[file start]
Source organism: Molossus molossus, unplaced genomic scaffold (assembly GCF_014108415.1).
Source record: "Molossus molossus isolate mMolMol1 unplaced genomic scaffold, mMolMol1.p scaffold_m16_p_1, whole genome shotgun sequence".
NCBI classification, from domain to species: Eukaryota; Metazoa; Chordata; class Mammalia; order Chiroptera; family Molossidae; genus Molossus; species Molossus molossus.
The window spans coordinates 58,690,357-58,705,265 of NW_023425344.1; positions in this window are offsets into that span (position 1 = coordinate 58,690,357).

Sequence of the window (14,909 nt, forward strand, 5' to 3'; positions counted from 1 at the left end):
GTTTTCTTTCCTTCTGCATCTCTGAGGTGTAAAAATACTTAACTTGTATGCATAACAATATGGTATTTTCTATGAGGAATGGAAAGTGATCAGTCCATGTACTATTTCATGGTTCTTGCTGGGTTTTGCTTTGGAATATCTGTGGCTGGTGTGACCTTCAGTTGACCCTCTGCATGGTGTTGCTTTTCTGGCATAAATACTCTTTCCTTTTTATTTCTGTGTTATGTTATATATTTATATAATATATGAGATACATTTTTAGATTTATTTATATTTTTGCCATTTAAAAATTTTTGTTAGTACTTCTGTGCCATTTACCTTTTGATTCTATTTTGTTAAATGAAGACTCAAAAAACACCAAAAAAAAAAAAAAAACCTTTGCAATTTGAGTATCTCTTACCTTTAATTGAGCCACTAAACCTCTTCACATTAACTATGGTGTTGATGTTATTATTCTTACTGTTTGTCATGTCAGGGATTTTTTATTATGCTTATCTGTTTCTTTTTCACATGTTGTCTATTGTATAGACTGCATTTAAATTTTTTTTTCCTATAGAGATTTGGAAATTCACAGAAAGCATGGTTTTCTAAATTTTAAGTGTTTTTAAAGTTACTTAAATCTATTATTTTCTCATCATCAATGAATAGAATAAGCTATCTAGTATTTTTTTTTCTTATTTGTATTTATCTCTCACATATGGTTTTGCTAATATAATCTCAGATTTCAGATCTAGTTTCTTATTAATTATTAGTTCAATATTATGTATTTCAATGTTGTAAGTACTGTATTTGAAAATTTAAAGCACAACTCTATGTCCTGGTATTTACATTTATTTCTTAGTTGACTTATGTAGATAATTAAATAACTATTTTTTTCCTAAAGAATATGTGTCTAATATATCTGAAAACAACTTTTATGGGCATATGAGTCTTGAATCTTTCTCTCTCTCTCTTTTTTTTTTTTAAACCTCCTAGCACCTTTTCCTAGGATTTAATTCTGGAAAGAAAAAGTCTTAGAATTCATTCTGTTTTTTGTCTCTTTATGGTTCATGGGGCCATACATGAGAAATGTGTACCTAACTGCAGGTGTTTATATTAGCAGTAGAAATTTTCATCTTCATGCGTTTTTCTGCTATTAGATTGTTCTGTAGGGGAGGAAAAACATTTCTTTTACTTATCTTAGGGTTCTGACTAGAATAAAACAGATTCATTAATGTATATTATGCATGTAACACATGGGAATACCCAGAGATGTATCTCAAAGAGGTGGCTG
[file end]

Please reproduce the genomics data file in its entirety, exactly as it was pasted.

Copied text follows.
Source organism: Molossus molossus, unplaced genomic scaffold (assembly GCF_014108415.1).
Source record: "Molossus molossus isolate mMolMol1 unplaced genomic scaffold, mMolMol1.p scaffold_m16_p_1, whole genome shotgun sequence".
NCBI classification, from domain to species: Eukaryota; Metazoa; Chordata; class Mammalia; order Chiroptera; family Molossidae; genus Molossus; species Molossus molossus.
The window spans coordinates 58,690,357-58,705,265 of NW_023425344.1; positions in this window are offsets into that span (position 1 = coordinate 58,690,357).

Sequence of the window (14,909 nt, forward strand, 5' to 3'; positions counted from 1 at the left end):
GTTTTCTTTCCTTCTGCATCTCTGAGGTGTAAAAATACTTAACTTGTATGCATAACAATATGGTATTTTCTATGAGGAATGGAAAGTGATCAGTCCATGTACTATTTCATGGTTCTTGCTGGGTTTTGCTTTGGAATATCTGTGGCTGGTGTGACCTTCAGTTGACCCTCTGCATGGTGTTGCTTTTCTGGCATAAATACTCTTTCCTTTTTATTTCTGTGTTATGTTATATATTTATATAATATATGAGATACATTTTTAGATTTATTTATATTTTTGCCATTTAAAAATTTTTGTTAGTACTTCTGTGCCATTTACCTTTTGATTCTATTTTGTTAAATGAAGACTCAAAAAACACCAAAAAAAAAAAAAAAACCTTTGCAATTTGAGTATCTCTTACCTTTAATTGAGCCACTAAACCTCTTCACATTAACTATGGTGTTGATGTTATTATTCTTACTGTTTGTCATGTCAGGGATTTTTTATTATGCTTATCTGTTTCTTTTTCACATGTTGTCTATTGTATAGACTGCATTTAAATTTTTTTTTCCTATAGAGATTTGGAAATTCACAGAAAGCATGGTTTTCTAAATTTTAAGTGTTTTTAAAGTTACTTAAATCTATTATTTTCTCATCATCAATGAATAGAATAAGCTATCTAGTATTTTTTTTTCTTATTTGTATTTATCTCTCACATATGGTTTTGCTAATATAATCTCAGATTTCAGATCTAGTTTCTTATTAATTATTAGTTCAATATTATGTATTTCAATGTTGTAAGTACTGTATTTGAAAATTTAAAGCACAACTCTATGTCCTGGTATTTACATTTATTTCTTAGTTGACTTATGTAGATAATTAAATAACTATTTTTTTCCTAAAGAATATGTGTCTAATATATCTGAAAACAACTTTTATGGGCATATGAGTCTTGAATCTTTCTCTCTCTCTCTTTTTTTTTTTTAAACCTCCTAGCACCTTTTCCTAGGATTTAATTCTGGAAAGAAAAAGTCTTAGAATTCATTCTGTTTTTTGTCTCTTTATGGTTCATGGGGCCATACATGAGAAATGTGTACCTAACTGCAGGTGTTTATATTAGCAGTAGAAATTTTCATCTTCATGCGTTTTTCTGCTATTAGATTGTTCTGTAGGGGAGGAAAAACATTTCTTTTACTTATCTTAGGGTTCTGACTAGAATAAAACAGATTCATTAATGTATATTATGCATGTAACACATGGGAATACCCAGAGATGTATCTCAAAGAGGTGGCTG